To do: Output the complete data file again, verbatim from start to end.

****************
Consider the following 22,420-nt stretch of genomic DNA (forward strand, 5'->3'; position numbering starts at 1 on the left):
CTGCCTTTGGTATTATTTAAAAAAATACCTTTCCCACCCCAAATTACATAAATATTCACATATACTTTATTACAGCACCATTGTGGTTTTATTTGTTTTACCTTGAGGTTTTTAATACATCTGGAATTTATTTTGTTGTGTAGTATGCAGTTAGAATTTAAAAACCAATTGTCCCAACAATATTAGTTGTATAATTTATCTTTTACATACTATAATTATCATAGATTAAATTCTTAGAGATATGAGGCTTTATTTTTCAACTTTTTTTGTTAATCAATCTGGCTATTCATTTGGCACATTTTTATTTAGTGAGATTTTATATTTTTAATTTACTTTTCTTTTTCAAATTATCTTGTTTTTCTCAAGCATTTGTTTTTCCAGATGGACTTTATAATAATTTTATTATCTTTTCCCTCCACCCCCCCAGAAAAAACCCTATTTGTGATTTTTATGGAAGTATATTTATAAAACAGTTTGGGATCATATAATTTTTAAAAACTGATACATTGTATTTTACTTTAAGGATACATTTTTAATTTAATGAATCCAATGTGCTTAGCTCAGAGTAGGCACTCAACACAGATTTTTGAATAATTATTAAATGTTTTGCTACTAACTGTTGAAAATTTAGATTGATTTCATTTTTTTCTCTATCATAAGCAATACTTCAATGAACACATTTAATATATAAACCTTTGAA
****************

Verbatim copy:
Consider the following 22,420-nt stretch of genomic DNA (forward strand, 5'->3'; position numbering starts at 1 on the left):
CTGCCTTTGGTATTATTTAAAAAAATACCTTTCCCACCCCAAATTACATAAATATTCACATATACTTTATTACAGCACCATTGTGGTTTTATTTGTTTTACCTTGAGGTTTTTAATACATCTGGAATTTATTTTGTTGTGTAGTATGCAGTTAGAATTTAAAAACCAATTGTCCCAACAATATTAGTTGTATAATTTATCTTTTACATACTATAATTATCATAGATTAAATTCTTAGAGATATGAGGCTTTATTTTTCAACTTTTTTTGTTAATCAATCTGGCTATTCATTTGGCACATTTTTATTTAGTGAGATTTTATATTTTTAATTTACTTTTCTTTTTCAAATTATCTTGTTTTTCTCAAGCATTTGTTTTTCCAGATGGACTTTATAATAATTTTATTATCTTTTCCCTCCACCCCCCCAGAAAAAACCCTATTTGTGATTTTTATGGAAGTATATTTATAAAACAGTTTGGGATCATATAATTTTTAAAAACTGATACATTGTATTTTACTTTAAGGATACATTTTTAATTTAATGAATCCAATGTGCTTAGCTCAGAGTAGGCACTCAACACAGATTTTTGAATAATTATTAAATGTTTTGCTACTAACTGTTGAAAATTTAGATTGATTTCATTTTTTTCTCTATCATAAGCAATACTTCAATGAACACATTTAATATATAAACCTTTGAA